Juneteenth & the Celebration of Freedom

The commemoration of Jubilee Day in the Robert W. And Helen S. Saunders Papers
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Juneteenth is a holiday celebrating and commemorating the emancipation of the last enslaved African Americans in the United States, where on June 19, 1865, federal troops arrived in Texas to demand all enslaved peoples be free. This was two years after the Emancipation Proclamation was signed by President Abraham Lincoln on January 1, 1863.

Juneteenth has long been celebrated in the African American community, but wasn’t made an official federal holiday until most recently, when President Biden signed it into law on June 17, 2021, to take effect immediately. This makes the Juneteenth celebration on Saturday, June 19, 2021 the very first federal Juneteenth holiday in American history. Juneteenth marks our country’s second independence day, as well as Jubilee Day, which celebrates the Emancipation Proclamation.

NAACP Jubilee Day button from the Saunders Papers collection

In 1980, the NAACP established January 1st as Jubilee Day, an annual celebration of the Emancipation Proclamation. The date called for a national celebration of freedom to commemorate Black heritage and history.

In the USF Tampa Special Collections, the Robert W. And Helen S. Saunders Papers feature a selection of NAACP Jubilee materials, including sheet music written for the special day.

Robert William Saunders, Sr. was born on June 9, 1921 and was a Tampa native. He was a veteran of WWII, and after returning from the war, had a column called “Central Avenue Buckshot” in the city’s Black newspaper, the Florida Sentinel Bulletin. Saunders earned his B.A. in 1951, and during his time at Ford Motor Company became active in union affairs and supported the local branch of the NAACP. After the murder of Harry T. Moore in 1951, he was appointed Field Director for the NAACP, State of Florida. Between 1952 and 1966, he developed programs aimed at increasing NAACP membership and fundraising. He also investigated police brutality cases, increased voter registration, secured salary increases for Black teachers, and worked to end racial segregation in the public schools.

In 1966, Saunders moved to Atlanta to head the Southeast Regional Civil Rights section of the Office of Equal Opportunity. When he returned to Tampa in 1976, he became the Director of the Hillsborough County Equal Opportunity Office, and during his eleven-year tenure, developed the Civil Rights Program, the Fair Housing Program, the Minority Business Project, EEO Contract Compliance, and the Human Rights Ordinance for Hillsborough County.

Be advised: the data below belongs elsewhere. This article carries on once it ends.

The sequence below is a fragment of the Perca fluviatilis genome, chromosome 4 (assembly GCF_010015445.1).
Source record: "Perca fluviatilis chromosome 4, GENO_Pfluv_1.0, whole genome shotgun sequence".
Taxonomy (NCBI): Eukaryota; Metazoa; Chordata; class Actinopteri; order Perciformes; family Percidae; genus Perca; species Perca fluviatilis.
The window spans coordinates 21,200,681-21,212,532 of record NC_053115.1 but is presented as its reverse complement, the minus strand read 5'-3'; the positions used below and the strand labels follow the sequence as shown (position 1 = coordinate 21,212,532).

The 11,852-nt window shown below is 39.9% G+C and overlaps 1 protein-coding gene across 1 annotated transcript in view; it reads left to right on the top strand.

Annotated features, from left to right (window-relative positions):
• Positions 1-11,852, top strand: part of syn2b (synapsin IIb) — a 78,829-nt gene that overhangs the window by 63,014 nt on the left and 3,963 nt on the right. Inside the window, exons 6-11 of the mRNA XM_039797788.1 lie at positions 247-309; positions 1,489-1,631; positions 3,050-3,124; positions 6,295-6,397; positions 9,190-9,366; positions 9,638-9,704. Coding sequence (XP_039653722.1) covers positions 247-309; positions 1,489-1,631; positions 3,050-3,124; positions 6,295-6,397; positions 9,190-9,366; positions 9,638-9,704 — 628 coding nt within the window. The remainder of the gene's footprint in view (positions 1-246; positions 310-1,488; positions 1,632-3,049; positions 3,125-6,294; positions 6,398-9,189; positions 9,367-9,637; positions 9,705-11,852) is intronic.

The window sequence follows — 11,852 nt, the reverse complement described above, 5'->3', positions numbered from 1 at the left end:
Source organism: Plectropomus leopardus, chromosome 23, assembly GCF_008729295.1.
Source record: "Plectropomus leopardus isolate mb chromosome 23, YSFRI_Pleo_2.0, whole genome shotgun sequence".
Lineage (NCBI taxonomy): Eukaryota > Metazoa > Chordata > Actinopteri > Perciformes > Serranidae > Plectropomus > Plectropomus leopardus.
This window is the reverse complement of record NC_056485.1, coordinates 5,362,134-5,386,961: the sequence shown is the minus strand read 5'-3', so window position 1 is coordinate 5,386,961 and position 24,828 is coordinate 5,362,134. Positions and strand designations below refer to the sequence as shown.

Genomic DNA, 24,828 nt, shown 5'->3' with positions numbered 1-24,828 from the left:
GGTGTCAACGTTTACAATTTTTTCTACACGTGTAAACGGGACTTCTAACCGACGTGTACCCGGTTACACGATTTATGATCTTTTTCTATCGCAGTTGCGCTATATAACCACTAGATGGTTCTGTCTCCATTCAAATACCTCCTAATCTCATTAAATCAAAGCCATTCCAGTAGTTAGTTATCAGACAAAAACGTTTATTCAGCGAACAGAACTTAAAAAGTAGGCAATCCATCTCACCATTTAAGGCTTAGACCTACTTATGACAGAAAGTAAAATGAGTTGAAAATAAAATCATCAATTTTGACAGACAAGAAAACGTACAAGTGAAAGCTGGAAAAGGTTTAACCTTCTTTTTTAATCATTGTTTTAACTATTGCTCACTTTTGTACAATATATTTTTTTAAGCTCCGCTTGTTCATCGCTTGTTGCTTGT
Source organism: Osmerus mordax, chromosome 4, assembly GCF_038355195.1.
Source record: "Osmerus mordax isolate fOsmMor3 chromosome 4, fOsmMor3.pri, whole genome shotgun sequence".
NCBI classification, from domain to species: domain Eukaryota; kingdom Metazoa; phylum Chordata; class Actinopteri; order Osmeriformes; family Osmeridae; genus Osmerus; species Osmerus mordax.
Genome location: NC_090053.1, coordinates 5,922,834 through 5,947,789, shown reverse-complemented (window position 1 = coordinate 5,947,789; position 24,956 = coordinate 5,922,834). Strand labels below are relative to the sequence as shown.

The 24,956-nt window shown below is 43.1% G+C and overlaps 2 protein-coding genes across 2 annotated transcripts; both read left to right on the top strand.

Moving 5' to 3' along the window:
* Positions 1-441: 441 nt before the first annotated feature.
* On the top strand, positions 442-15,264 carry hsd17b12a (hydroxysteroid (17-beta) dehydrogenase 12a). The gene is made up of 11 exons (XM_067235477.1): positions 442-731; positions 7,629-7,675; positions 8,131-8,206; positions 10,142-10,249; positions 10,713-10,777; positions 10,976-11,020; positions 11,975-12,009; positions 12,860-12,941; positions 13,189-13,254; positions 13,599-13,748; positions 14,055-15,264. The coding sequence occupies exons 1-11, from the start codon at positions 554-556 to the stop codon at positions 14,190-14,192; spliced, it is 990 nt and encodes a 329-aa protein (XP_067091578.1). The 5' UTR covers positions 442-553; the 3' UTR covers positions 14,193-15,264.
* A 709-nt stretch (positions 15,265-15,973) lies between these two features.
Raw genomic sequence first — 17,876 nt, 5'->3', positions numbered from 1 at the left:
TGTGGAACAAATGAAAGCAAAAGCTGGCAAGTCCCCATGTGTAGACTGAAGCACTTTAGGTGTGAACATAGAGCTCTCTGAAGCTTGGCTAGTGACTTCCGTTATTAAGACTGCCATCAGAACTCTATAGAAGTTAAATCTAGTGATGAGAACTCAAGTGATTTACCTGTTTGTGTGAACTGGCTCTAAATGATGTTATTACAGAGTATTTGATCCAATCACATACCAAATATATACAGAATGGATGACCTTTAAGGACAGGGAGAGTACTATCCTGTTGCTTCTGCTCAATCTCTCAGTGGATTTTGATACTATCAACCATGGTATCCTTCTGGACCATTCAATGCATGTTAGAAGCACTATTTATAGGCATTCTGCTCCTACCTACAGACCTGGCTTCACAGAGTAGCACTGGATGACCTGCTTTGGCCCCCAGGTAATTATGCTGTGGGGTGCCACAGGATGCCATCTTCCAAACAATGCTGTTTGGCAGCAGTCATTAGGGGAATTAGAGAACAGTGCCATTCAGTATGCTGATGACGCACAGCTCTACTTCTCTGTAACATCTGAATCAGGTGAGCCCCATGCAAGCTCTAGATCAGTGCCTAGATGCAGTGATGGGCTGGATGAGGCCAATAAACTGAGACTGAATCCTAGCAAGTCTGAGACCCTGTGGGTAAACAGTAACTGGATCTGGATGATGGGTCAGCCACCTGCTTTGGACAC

Sheet music and other materials about Jubilee Day from the Saunders Papers

During his career, Saunders received numerous awards including the Martin Luther King Jr. Leadership Award from Florida A & M University, the honorary degree of Doctor of Public Service from the University of Tampa, and the honorary degree of Doctor of Humanities from the University of South Florida. He died on March 18, 2003. His grandparents, Bahamian immigrants, were founding members of the Tampa Chapter of the NAACP in 1917.

Helen Strickland Saunders, Saunders’ wife, was born in Mims, Florida, and attended Bethune-Cookman College in Daytona Beach. After graduation, she joined the Tampa office of the Central Life Insurance Company of Florida as a claims clerk. In 1985, she was appointed Personnel Director, and retired in 1989. Helen served as secretary of the Tampa Branch of the NAACP from 1964 to 1976 and as president from 1976 to 1981. 

Robert and Helen were esteemed community leaders, and their collection includes materials beyond Jubilee Day, including NAACP activities, civil rights, affirmative action, voter registration, school desegregation, equal employment opportunity, fair housing, and equal access for the disenfranchised.

We invite you to explore their collection and the snapshot of materials below—and on June 19th and January 1st, we encourage you to celebrate these tremendous and important dates of independence and the cultural heritage and history of African Americans. 

“In a moving benediction to the 70th Annual NAACP Convention, Executive Director Benjamin L. Hooks called upon Black Americans to celebrate the ‘peculiar, unique genuis of Black folk’ yearly on January 1, which would be called ‘Jubilee Day’ in observance of Abraham Lincoln’s signing of the Emancipation Proclamation. As a results of these strengths and faith, Black Americans in the days of slavery, ‘no matter how dark is was, they could always look beyond that day and cry, there is a brighter day ahead.'” from the Saunders Papers

 

Sheet music written for the NAACP for Jubilee Day called, Go Tell it! from the Saunders Papers
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